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A toddler who is always on the move is the greatest gift

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I often find myself frustrated with my toddler, my little boy. Frustrated by the things that toddlers do. Frustrated by my lack of productivity while I attempt to manage the chaos that only a toddler can create. And frustrated that even when I do complete a task, he immediately tears through the house like a tornado, unraveling whatever it was that had been completed.

The truth is, he runs me ragged most days.


He doesn't stop moving. If he's not jumping on the couch, he's running laps around it. If his hands aren't rummaging through cupboards they are splashing in the toilet. If he's not coming in the door, he's going out. And if he's not wrestling with his sister, he's wrestling with me as I attempt to remove any number of potentially hazardous items from the unrelenting grip of his chubby hands.

Most days, I wish for him to stop, to slow down. Just for a moment or two. But my wish is rarely granted.

So as I watched him, sitting quietly for once, I enjoyed a moment of relaxation. My body and mind were simultaneously at ease, and I took a minute to breathe.

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And as I sat, admiring his copper curls and thick fingers from a distance, I remembered.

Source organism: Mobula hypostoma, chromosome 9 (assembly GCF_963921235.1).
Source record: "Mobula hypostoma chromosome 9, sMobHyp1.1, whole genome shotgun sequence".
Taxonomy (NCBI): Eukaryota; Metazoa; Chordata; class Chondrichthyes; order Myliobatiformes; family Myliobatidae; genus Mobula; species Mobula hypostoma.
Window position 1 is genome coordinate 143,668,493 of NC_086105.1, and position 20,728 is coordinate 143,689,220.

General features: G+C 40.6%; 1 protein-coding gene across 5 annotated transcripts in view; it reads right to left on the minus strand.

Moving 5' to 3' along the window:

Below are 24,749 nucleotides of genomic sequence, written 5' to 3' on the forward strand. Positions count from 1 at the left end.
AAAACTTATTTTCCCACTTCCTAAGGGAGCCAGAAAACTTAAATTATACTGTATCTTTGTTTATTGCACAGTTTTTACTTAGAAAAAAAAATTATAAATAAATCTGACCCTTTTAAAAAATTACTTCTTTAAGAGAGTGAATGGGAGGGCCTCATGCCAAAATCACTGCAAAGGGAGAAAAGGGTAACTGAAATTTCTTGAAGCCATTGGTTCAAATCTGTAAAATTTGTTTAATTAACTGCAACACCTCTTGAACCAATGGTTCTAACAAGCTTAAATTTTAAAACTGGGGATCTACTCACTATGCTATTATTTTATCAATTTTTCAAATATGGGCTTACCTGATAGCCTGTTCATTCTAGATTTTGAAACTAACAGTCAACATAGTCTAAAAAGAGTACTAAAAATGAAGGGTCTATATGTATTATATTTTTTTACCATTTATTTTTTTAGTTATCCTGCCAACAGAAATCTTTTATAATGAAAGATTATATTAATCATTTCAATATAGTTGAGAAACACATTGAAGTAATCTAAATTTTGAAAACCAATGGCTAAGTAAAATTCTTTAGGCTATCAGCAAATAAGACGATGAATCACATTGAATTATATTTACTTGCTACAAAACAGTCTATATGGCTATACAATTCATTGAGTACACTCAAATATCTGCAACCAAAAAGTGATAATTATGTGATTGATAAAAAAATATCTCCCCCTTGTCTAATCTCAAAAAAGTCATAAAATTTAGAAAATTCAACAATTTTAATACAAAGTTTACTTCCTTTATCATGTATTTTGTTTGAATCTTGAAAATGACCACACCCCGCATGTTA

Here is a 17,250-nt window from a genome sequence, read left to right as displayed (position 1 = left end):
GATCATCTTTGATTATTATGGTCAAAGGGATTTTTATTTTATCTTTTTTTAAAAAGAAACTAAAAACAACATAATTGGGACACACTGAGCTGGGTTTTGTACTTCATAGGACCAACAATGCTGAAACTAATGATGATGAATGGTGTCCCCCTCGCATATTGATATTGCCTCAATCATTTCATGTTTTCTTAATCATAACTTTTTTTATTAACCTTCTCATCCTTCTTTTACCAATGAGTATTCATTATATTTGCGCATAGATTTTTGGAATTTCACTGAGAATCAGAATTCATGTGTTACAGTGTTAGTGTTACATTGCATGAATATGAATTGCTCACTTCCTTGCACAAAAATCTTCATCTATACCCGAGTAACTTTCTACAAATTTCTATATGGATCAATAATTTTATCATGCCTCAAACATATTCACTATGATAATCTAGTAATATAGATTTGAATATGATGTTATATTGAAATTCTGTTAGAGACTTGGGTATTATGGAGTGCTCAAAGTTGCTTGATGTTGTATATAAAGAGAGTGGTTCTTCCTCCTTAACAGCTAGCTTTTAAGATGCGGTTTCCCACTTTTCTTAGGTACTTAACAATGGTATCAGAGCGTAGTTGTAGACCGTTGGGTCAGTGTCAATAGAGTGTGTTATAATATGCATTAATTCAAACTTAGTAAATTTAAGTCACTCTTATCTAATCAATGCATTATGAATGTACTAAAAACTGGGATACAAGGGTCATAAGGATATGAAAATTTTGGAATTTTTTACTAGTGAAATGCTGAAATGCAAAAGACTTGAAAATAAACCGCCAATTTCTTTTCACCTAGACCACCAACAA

I remembered the days spent begging God to allow him to move within my womb. I remembered the desperate prayers in which I asked to feel the stirring of a growing baby boy, a signal to my frail heart that he was still alive.

“Let him move, God,” I would silently plead over and over. And when I wasn't pleading, I was praising, because those were the moments in which my baby boy was elbowing my abdomen or kicking my ribs or practicing somersaults. In those moments, I was assured of his well-being, and I prayed with joyful gratitude before he settled back into rest and I settled back into panic.

We endured nine long months of uncertainty. For me, it was nine months of living in fear that each kick from within, each twinge, each flutter, each tumble, would be the last. And for him, it was nine months of surviving in a womb that had left his two previous siblings without breath, a womb that had seen more death than life.

But God walked with me through the fear and called my baby boy safely out of my womb. And he hasn't stopped moving since.

I don't always make it through these days of mothering a rambunctious toddler gracefully. I easily lose patience and become consumed with exhaustion. But by God's grace my little boy continues to move. And in a brief moment of stillness, I was reminded that the constant motion is exactly what I prayed for.

This post was originally published at A Beautifully Burdened Life. Be sure to follow Jenny on Facebook for more on her incomplete family and imperfect parenting.

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